Everything Obama has done so far, both domestically and abroad, has been 180 degrees wrong, and his first Supreme Court pick doesn’t break his ignominious record. Sonia Sotomayor is a disastrously bad judge. She will work on the Supreme Court to further Obama’s agenda of destroying individual rights and reshaping America by the standard of collectivism.
Of course, most of the commentary on Sotomayor has focused not on her ideas, but on that over which she has no control: she was born an hispanic woman. Multiculturalism has so perverted the west that we ignore philosophy to focus on blood. And only blood will come of blood.
The best analysis has come from Richard Epstein:
We have already seen a president whose professed devotion to the law takes a backseat to all sorts of other considerations. The treatment of the compensation packages of key AIG ( AIG – news – people ) executives (which eventually led to the indecorous resignation of Edward Liddy), and the massive insinuation of the executive branch into the (current) Chrysler and (looming) General Motors ( GM – news – people ) bankruptcies are sure to generate many a spirited struggle over two issues that are likely to define our future Supreme Court’s jurisprudence. The level of property rights protection against government intervention on the one hand, and the permissible scope of unilateral action by the president in a system that is (or at least should be) characterized by a system of separation of powers and checks and balances on the other.
Here is one straw in the wind that does not bode well for a Sotomayor appointment. Justice Stevens of the current court came in for a fair share of criticism (all justified in my view) for his expansive reading in Kelo v. City of New London (2005) of the “public use language.” Of course, the takings clause of the Fifth Amendment is as complex as it is short: “Nor shall private property be taken for public use, without just compensation.” But he was surely done one better in the Summary Order in Didden v. Village of Port Chester issued by the Second Circuit in 2006. Judge Sotomayor was on the panel that issued the unsigned opinion–one that makes Justice Stevens look like a paradigmatic defender of strong property rights.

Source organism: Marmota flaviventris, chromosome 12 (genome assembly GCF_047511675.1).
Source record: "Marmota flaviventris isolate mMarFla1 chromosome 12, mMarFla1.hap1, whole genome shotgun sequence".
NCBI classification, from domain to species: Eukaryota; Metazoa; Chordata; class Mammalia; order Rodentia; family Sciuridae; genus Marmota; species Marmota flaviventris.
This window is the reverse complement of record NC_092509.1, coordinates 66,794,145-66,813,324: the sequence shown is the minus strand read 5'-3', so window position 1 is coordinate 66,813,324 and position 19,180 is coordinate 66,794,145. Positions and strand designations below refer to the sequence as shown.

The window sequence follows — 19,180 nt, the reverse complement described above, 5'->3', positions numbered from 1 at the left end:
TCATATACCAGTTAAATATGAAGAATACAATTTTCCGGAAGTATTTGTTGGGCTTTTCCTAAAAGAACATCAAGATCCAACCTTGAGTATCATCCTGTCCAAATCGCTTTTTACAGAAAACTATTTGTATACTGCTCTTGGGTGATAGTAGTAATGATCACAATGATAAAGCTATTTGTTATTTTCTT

I have written about Didden in Forbes. The case involved about as naked an abuse of government power as could be imagined. Bart Didden came up with an idea to build a pharmacy on land he owned in a redevelopment district in Port Chester over which the town of Port Chester had given Greg Wasser control. Wasser told Didden that he would approve the project only if Didden paid him $800,000 or gave him a partnership interest. The “or else” was that the land would be promptly condemned by the village, and Wasser would put up a pharmacy himself. Just that came to pass. But the Second Circuit panel on which Sotomayor sat did not raise an eyebrow. Its entire analysis reads as follows: “We agree with the district court that [Wasser’s] voluntary attempt to resolve appellants’ demands was neither an unconstitutional exaction in the form of extortion nor an equal protection violation.”